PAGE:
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The IRS has released new proposed rules related to charitable contributions made to get around the $10,000/$5,000 cap on state and local tax (SALT) deductions. The proposed regulations:


Final regulations provide rules on the attribution of ownership of stock or other interests, for determining whether a person is a related person with respect to a controlled foreign corporation (CFC) under the foreign base company sales income rules. The regulations also provide rules to determine whether a CFC receives rents in the active conduct of a trade or business, for determining the exception from foreign personal holding company income.


The IRS has issued final and proposed regulations implementing the base erosion and anti-abuse tax (BEAT) under Code Sec. 59A. The BEAT is a minimum tax that certain large corporations must pay on certain payments made to foreign related parties, and was added by the Tax Cuts and Jobs Act ( P.L. 115-97).


The IRS has issued highly anticipated final regulations on the significant changes made to the foreign tax credit rules by the Tax Cuts and Jobs Act (TCJA) ( P.L. 115-97). The final regulations retain the basic approach and structure of the 2018 proposed regulations ( NPRM REG-105600-18). The final regulations also eliminate deadwood, reflect statutory amendments made prior to TCJA, and update expense allocation rules not updated since 1988.


The IRS has released guidance that provides that the requirement to report partners’ shares of partnership capital on the tax basis method will not be effective for 2019 partnership tax years, but will first apply to 2020 partnership tax years.


The IRS has released final regulations that present guidance on how certain organizations that provide employee benefits must calculate unrelated business taxable income (UBTI) under Code Sec. 512(a).


The IRS has issued Reg. §20.2010-1(c) to address the effect of the temporary increase in the basic exclusion amount (BEA) used in computing estate and gift taxes. In addition, Reg. §20.2010-1(e)(3) is amended to reflect the increased BEA for years 2018-2025 ($10 million, as adjusted for inflation). Further, the IRS has confirmed that taxpayers taking advantage of the increased BEA in effect from 2018 to 2025 will not be adversely affected after 2025 when the exclusion amount is set to decrease to pre-2018 levels.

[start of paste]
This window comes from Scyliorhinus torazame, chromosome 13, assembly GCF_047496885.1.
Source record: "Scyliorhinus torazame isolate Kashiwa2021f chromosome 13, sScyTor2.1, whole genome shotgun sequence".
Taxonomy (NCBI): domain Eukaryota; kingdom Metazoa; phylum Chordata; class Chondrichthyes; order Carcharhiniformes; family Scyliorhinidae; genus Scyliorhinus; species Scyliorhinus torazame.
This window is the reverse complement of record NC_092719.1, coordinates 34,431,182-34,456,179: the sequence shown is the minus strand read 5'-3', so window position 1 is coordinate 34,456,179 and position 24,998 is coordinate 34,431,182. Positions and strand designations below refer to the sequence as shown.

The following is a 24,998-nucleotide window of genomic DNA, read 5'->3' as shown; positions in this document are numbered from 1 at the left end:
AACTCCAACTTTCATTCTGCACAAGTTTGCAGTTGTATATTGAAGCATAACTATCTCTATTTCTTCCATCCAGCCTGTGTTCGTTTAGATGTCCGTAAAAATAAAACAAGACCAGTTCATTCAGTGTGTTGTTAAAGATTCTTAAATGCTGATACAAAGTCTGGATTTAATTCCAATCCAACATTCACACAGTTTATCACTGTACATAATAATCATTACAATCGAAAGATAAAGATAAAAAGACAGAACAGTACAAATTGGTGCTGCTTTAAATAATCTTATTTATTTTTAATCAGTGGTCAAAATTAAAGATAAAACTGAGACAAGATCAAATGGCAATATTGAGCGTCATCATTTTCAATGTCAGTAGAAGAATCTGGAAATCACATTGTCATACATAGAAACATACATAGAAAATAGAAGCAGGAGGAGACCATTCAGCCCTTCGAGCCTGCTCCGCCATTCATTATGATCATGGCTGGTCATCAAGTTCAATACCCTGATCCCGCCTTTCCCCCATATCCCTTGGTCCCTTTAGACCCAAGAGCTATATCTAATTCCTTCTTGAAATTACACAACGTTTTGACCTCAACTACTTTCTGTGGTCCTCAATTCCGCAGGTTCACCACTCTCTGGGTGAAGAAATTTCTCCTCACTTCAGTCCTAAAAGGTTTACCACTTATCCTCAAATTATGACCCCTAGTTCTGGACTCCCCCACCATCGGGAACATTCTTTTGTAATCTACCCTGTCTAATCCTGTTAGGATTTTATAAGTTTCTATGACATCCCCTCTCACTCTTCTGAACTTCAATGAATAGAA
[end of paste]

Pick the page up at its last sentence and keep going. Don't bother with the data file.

The Treasury Inspector General for Tax Administration (TIGTA) has released a report on suitability checks for participation in IRS programs. TIGTA initiated this audit to assess the effectiveness of IRS processes to ensure the suitability of applicants seeking to participate in IRS programs and to follow up on IRS planned corrective actions to address prior TIGTA recommendations.


After years of routine temporary extensions, Congress has made permanent a number of previously temporary tax breaks for individuals and businesses as well as extending others. The Protecting Americans from Tax Hikes Act of 2015 (PATH Act), signed into law by President Obama in December, opens the door to new planning opportunities.


Going into the 2016 filing season, the IRS has additional monetary resources to improve customer service and cybersecurity along with curbing identity theft. The fiscal year (FY) 2016 omnibus spending bill approved by Congress and signed into law by President Obama in December, allocates $290 million above FY 2015 funding to the IRS with instructions of where to spend the funds: customer service, tax-related identity theft and refund fraud, and cybersecurity.


The IRS has issued the 2016 optional standard mileage rates for calculating the deductible costs of operating an automobile for business, charitable, medical, and moving purposes (Notice 2016-1; IR-2015-137). The decline in gas prices appeared to spur the drop in the optional rates.


Certified Public Accountants